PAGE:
“Birthdays or chicken?” Jim Howick asks Simon Farnaby on stage at the BFI Southbank. The first two episodes of Ghosts’ new series have just screened to a packed auditorium, where they were met by a reception that was – what’s a bigger word than rapturous? Euphoric? The place is happy, anyway, very happy. From the ticket queue to the ladies’ loos, there’s jolliness around. In the press seats, old hacks agree that they rarely bother coming out for events anymore, but this is Ghosts. You come out for Ghosts.
The fans have come out for Ghosts in style. There are multiple Pats, dressed in Youth Adventure Club uniforms complete with neck arrows, seated for the post-screening Q&A. A huge group is wearing party hats because it’s Martha Howe-Douglas’ birthday, and the entire room will later sing Happy Birthday to the Lady Button actor. And then they’ll immediately sing it again, to Lolly Adefope who plays Kitty, and whose birthday is days away. They will very nearly sing a third time, when Laurence Rickard – the actor behind caveman Robin and headless Humphrey – mentions that his birthday was back in June, but mercifully stop before the joke wears thin.
It is a happy atmosphere, but also a sad one because this will be the final series of Ghosts. The six creators – Howick, Farnaby, Howe-Douglas, Rickard, Mat Baynton and Ben Willbond – have decided to bow out before their jokes wear thin. Not, judging by the episodes this evening, that there’s any risk of that.
“What was the question?” Farnaby asks Howick, to one of the night’s many bursts of laughter. “You could have chicken at a birthday…” starts Farnaby, to delighted groans from his co-stars. He’s missing the point, deliberately. “Simon could never get the hang of it,” says Howe-Douglas, “You’ve got to pick one!”
Crisps or cheese, lie-ins or cars, birthdays or chicken… these are the Either/Or posers that the Ghosts team used to while away time between filming. There was also a Spotify-based birth-year music quiz too (presided over by quizmaster Jim Howick), and other parlour game inventions of various stripes. The Ghosts green room sounds like fun, and for many of the cast, it’s the thing they say they’ll miss most about making the show.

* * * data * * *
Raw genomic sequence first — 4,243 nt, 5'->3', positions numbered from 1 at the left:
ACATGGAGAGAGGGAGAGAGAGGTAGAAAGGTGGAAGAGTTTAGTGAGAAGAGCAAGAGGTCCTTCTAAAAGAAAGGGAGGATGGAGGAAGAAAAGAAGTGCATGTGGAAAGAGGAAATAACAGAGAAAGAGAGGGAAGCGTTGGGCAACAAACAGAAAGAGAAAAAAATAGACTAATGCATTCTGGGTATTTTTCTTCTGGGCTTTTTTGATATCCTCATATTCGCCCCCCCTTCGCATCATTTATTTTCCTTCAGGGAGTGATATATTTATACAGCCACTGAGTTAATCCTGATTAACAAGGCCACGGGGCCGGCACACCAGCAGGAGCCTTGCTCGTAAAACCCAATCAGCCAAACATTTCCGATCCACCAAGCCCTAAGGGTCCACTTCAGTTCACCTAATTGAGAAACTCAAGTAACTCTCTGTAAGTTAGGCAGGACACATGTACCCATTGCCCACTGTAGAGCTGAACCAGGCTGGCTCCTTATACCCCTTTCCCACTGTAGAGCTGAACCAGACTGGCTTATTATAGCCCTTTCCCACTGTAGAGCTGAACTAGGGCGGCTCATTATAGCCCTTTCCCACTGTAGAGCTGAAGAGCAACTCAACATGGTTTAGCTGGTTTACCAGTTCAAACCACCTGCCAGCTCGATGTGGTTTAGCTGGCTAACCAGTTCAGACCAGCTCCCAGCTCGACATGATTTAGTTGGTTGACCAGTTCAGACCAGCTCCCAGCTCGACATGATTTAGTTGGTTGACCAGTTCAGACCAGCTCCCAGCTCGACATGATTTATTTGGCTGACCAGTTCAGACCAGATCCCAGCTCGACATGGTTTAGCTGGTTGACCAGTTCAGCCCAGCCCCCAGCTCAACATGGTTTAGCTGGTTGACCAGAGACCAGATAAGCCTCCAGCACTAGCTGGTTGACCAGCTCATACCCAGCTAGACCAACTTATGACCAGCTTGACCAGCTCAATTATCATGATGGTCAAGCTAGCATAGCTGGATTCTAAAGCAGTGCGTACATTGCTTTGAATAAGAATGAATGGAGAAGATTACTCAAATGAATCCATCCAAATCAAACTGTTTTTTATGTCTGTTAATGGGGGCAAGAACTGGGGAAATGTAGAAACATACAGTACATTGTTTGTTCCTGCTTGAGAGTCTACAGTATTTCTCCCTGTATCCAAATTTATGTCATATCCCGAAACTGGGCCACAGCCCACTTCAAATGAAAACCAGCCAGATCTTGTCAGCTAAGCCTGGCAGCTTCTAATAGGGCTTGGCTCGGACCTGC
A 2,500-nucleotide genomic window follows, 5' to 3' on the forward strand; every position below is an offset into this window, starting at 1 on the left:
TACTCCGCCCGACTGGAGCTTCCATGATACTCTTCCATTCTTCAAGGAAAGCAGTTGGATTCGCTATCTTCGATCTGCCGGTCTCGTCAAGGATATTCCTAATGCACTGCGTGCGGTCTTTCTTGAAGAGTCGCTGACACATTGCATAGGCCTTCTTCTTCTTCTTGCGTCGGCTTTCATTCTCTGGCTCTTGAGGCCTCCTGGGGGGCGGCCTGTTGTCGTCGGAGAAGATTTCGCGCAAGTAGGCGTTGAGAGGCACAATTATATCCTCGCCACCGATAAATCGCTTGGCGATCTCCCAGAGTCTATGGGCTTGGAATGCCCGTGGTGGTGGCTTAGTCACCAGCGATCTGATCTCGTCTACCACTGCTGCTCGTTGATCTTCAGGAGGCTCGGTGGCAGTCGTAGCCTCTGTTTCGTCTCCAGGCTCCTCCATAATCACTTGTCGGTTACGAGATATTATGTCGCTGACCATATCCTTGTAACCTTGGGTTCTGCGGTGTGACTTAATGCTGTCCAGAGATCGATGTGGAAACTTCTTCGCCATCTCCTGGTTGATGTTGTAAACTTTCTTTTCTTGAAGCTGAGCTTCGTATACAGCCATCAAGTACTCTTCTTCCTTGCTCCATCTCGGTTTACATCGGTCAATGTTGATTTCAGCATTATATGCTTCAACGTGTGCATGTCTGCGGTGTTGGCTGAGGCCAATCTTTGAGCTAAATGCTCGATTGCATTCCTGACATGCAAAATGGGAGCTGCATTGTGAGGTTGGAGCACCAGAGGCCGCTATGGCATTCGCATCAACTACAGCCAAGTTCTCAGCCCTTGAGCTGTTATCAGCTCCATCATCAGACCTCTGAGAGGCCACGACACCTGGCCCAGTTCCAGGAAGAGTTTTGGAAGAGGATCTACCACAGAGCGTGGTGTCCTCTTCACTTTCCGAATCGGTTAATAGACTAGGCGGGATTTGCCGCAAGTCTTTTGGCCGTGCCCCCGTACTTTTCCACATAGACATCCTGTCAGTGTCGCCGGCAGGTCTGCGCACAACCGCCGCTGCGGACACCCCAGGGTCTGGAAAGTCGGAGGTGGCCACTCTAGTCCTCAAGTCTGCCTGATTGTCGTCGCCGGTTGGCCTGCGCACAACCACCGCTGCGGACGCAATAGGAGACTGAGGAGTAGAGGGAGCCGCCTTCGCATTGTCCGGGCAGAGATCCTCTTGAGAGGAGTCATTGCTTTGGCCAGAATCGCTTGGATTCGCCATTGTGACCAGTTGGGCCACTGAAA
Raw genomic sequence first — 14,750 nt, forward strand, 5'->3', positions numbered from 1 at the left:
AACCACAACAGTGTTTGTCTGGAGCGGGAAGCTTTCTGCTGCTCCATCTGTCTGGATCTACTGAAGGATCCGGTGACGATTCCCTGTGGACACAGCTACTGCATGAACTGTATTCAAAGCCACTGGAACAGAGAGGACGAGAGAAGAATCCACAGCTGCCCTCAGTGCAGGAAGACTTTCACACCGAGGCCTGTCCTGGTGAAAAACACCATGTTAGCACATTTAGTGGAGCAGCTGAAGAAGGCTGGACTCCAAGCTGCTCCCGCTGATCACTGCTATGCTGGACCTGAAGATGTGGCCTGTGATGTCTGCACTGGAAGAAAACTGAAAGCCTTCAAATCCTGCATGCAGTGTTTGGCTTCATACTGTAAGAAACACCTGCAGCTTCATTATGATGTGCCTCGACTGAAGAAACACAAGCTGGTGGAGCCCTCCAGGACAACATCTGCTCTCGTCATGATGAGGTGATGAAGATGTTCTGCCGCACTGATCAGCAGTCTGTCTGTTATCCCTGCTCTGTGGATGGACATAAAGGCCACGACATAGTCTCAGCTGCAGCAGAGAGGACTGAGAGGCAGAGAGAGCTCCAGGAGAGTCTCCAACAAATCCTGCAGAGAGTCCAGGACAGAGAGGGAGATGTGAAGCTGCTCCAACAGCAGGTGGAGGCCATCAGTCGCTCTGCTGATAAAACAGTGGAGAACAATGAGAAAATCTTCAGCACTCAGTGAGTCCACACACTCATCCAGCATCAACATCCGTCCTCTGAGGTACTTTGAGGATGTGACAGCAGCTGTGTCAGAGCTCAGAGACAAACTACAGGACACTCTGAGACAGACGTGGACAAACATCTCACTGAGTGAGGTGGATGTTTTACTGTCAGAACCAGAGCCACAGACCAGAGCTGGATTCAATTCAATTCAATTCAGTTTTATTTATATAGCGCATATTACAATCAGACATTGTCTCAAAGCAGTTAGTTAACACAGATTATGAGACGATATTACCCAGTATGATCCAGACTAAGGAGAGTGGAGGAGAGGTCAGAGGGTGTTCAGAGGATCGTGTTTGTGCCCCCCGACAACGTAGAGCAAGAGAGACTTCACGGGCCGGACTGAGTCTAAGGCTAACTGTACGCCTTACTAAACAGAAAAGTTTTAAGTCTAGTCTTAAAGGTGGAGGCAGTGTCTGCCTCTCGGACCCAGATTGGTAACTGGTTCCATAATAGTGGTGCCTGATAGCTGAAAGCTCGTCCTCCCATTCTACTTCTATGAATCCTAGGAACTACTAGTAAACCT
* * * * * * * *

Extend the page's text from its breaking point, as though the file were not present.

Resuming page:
“Hopping into the green room, arguing about crisps or cheese…” says Adefope, picking her stand-out memories. Returning to the same location (West Horsley Place in Surrey, the stately home that stands in for Ghosts’ Button House) every January for the last five years felt like going back to a new term of school, says Adefope, “putting on your bag, high-fiving everyone,” and with a little mime that gets a big laugh “…smoking”.
Kiell Smith-Bynoe, who plays non-ghost-seeing Mike, husband to Charlotte Ritchie’s Alison, feels the same about the green room. “You don’t even know who’s going to be in there, but you know it’s going to be sick.” Smith-Bynoe has two favourites. His second is “being in the car with Charlotte”, he says to an agonised wail from Ritchie, tilting her head to blink back tears. The two of them have a car-based in-joke. “It’s not really funny but we laugh.”
“Blaupunkt,” Ritchie laughs and pats at her wet eyes. “We’ve been saying that to each other for five years.” It’s the name of the sound system in the car where those two film scenes away from the rest of the cast. It’s where they both feel the most free, and the most cabin feverish. Hence: Blaupunkt.
After a call-back to an early bit about the location’s award-winning toilets, Simon Farnaby, who plays disgraced, trouser-less MP Julian, says that he’s going to miss the laughter most of all. It’s a rare non-gag moment from him, the group’s most difficult-to-pin-down member. ( “It’s like being in the green room, except Simon’s here,” Larry Rickard joked when taking his seat on stage. “Where am I usually?” asked Farnaby, to which came the answer: “Playing golf!” Smith-Bynoe picked the joke up by greeting Farnaby, after five years of co-starring with him, with “It’s great to meet you.”)